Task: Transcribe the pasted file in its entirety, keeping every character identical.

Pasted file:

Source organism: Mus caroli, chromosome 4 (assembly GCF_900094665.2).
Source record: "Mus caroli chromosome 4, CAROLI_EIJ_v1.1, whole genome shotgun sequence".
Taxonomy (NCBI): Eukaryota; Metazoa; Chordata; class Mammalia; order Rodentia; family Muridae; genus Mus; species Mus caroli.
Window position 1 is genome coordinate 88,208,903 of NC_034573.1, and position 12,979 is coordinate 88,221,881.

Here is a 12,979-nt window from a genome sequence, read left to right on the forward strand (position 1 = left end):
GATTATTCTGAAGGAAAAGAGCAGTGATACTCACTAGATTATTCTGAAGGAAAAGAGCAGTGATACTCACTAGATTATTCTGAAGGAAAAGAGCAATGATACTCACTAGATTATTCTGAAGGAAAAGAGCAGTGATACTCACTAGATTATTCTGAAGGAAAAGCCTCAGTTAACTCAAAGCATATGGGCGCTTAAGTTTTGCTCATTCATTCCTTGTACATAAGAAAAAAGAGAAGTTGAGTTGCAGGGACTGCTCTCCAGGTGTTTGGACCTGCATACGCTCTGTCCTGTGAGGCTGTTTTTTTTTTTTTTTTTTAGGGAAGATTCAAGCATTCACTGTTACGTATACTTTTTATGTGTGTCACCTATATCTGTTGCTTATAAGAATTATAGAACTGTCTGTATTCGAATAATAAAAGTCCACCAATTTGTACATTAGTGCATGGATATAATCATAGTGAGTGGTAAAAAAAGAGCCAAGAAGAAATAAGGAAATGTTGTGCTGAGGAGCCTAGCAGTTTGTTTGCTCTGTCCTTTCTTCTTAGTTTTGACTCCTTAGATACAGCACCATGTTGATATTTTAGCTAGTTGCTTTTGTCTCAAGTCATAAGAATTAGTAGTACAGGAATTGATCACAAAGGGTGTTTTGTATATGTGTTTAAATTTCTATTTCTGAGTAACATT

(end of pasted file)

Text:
Source organism: Mus caroli, chromosome 4 (assembly GCF_900094665.2).
Source record: "Mus caroli chromosome 4, CAROLI_EIJ_v1.1, whole genome shotgun sequence".
Taxonomy (NCBI): Eukaryota; Metazoa; Chordata; class Mammalia; order Rodentia; family Muridae; genus Mus; species Mus caroli.
Window position 1 is genome coordinate 88,208,903 of NC_034573.1, and position 12,979 is coordinate 88,221,881.

Here is a 12,979-nt window from a genome sequence, read left to right on the forward strand (position 1 = left end):
GATTATTCTGAAGGAAAAGAGCAGTGATACTCACTAGATTATTCTGAAGGAAAAGAGCAGTGATACTCACTAGATTATTCTGAAGGAAAAGAGCAATGATACTCACTAGATTATTCTGAAGGAAAAGAGCAGTGATACTCACTAGATTATTCTGAAGGAAAAGCCTCAGTTAACTCAAAGCATATGGGCGCTTAAGTTTTGCTCATTCATTCCTTGTACATAAGAAAAAAGAGAAGTTGAGTTGCAGGGACTGCTCTCCAGGTGTTTGGACCTGCATACGCTCTGTCCTGTGAGGCTGTTTTTTTTTTTTTTTTTTAGGGAAGATTCAAGCATTCACTGTTACGTATACTTTTTATGTGTGTCACCTATATCTGTTGCTTATAAGAATTATAGAACTGTCTGTATTCGAATAATAAAAGTCCACCAATTTGTACATTAGTGCATGGATATAATCATAGTGAGTGGTAAAAAAAGAGCCAAGAAGAAATAAGGAAATGTTGTGCTGAGGAGCCTAGCAGTTTGTTTGCTCTGTCCTTTCTTCTTAGTTTTGACTCCTTAGATACAGCACCATGTTGATATTTTAGCTAGTTGCTTTTGTCTCAAGTCATAAGAATTAGTAGTACAGGAATTGATCACAAAGGGTGTTTTGTATATGTGTTTAAATTTCTATTTCTGAGTAACATT